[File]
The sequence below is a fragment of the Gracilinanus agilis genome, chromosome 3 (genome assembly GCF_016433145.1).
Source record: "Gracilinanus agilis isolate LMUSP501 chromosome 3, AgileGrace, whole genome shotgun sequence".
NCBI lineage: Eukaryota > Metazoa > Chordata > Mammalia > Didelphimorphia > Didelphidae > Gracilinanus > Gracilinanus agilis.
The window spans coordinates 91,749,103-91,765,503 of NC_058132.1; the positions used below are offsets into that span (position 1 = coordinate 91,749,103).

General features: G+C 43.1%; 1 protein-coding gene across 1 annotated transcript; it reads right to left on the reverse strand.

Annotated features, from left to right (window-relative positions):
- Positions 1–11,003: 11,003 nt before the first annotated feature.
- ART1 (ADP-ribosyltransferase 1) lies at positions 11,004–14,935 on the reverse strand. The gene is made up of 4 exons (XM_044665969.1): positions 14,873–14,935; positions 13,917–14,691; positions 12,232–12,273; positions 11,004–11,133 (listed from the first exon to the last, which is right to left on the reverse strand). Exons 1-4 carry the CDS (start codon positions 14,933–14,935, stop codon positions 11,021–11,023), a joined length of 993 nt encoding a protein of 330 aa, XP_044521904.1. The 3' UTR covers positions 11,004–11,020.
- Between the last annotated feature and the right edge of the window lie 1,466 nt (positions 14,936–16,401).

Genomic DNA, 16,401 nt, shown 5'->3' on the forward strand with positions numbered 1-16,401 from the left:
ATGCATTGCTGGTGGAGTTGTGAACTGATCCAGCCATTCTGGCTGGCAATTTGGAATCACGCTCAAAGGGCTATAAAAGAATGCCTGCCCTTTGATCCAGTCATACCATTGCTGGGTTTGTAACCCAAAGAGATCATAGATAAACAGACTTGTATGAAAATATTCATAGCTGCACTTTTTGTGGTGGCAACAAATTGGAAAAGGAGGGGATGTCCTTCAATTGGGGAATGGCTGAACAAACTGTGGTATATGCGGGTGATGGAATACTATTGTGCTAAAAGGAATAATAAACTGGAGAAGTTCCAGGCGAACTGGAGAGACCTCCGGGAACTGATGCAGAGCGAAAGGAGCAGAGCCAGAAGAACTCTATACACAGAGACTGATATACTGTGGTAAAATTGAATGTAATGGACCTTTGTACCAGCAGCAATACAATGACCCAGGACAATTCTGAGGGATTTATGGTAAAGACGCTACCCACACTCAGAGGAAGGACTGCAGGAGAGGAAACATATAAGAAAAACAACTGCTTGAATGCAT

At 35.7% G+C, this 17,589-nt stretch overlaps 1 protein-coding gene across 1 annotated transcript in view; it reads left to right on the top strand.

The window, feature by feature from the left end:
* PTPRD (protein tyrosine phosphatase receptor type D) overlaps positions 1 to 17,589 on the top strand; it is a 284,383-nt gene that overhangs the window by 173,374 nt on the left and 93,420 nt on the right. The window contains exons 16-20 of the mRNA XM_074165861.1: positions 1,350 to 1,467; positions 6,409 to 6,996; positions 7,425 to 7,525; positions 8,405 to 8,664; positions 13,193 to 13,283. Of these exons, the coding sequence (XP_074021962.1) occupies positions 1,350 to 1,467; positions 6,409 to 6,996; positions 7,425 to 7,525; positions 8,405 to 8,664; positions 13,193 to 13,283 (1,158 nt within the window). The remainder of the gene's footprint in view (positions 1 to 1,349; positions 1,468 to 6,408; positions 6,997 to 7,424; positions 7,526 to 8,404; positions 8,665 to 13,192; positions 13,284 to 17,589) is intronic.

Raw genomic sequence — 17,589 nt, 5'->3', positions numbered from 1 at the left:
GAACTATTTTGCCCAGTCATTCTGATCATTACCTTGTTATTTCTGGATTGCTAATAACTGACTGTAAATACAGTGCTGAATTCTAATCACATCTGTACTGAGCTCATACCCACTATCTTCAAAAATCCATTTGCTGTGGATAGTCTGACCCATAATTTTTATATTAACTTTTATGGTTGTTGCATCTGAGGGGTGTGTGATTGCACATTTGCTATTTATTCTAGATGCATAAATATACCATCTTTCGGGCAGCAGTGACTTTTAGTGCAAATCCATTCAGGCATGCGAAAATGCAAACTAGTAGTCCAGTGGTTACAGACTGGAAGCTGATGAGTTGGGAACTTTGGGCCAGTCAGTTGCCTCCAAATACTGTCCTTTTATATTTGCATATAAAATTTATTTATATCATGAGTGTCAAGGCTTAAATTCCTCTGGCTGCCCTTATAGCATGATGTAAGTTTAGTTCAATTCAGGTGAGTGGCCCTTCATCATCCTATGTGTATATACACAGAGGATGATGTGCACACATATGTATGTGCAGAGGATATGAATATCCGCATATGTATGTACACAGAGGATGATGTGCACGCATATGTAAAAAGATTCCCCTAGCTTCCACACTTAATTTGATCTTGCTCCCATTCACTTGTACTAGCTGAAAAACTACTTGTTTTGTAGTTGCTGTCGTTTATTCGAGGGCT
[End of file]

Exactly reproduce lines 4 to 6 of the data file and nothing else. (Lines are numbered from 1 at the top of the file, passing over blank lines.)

The window spans coordinates 91,749,103-91,765,503 of NC_058132.1; the positions used below are offsets into that span (position 1 = coordinate 91,749,103).

General features: G+C 43.1%; 1 protein-coding gene across 1 annotated transcript; it reads right to left on the reverse strand.

Annotated features, from left to right (window-relative positions):